Facebook – the holiday romance


(Steve Sawyer – http://www.flickr.com/photos/stevesawyer/1443530999/)

One thing is certain for this year – it will be the year we fall out of love with Facebook. I know, I know, we only fell in love with it last year. As I’ve commented before, my Facebook use has dropped off considerably with the use of Twitter, and this week I’ve seen D’Arcy Norman announce his deFacebooking (as he put it in his status ‘The ugly, it burns’), and via my Twitter stream Scott Wilson performing a kind of Facebook striptease, or deconstruction, as he removed the various apps, left groups, deleted his profile pic, etc.

Yes, Facebook will definitely fade this year. But before the real backlash begins and we mock anyone who uses it, I want to reflect on its uptake. In the next post I’ll look at what it taught me, and in this one think about what this rapid adoption and then dumping means.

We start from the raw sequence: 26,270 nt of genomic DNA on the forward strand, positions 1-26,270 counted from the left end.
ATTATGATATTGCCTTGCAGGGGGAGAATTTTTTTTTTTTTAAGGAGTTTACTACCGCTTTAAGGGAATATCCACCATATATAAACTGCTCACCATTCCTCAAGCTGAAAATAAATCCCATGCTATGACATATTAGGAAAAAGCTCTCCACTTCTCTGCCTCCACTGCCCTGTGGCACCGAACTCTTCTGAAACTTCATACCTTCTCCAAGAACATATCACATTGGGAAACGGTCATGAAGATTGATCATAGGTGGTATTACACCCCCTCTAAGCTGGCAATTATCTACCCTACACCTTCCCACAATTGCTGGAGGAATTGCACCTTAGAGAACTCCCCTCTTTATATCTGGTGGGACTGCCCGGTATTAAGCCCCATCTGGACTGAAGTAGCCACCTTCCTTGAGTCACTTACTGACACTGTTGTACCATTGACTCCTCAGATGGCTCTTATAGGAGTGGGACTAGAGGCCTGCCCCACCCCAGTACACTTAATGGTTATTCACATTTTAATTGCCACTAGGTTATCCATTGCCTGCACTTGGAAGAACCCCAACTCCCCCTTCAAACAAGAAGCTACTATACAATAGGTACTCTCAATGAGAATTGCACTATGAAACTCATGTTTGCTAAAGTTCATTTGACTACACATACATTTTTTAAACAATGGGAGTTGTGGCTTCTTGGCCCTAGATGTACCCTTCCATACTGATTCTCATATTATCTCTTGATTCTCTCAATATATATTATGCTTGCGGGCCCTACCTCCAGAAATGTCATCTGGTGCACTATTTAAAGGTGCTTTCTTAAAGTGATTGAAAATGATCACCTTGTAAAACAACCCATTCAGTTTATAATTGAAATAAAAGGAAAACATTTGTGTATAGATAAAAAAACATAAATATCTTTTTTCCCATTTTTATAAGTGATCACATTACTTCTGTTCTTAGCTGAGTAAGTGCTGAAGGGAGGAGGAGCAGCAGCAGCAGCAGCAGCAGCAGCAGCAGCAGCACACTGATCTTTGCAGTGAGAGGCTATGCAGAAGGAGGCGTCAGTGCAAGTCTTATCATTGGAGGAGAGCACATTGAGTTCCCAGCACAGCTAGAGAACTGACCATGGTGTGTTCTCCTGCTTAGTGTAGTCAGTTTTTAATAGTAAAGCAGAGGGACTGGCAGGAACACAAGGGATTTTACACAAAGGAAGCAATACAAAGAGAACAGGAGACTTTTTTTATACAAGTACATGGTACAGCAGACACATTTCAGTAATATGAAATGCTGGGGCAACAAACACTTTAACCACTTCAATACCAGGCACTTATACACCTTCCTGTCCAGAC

The first thing to say is that it isn’t really because of anything Facebook has done. I think you can find logical reasons why you’re divesting yourself of it – privacy, Beacon, spam/bacn, the very annoying feature of needing to install an app in order to see a message someone has sent you, etc. But really it’s just that it’s served its purpose and it’s not as much fun anymore.

Now, a lot of people will be very smug about this, saying ‘I told you so – I knew it wouldn’t last and so I didn’t bother.’ This is to totally miss the point. We knew it wouldn’t last either – Facebook was a holiday romance, not the great love of your life. And like holiday romances it was to be enjoyed while it lasted and approached with full gusto and enthusiasm – otherwise there is no point to it. One doesn’t engage in a holiday romance cautiously (obviously I don’t engage in them at all anymore, but we’re in metaphor mode here), that’s not their role. Their function is to be short-lived, intense, and perfectly encapsulated. And that’s how many of us approached Facebook.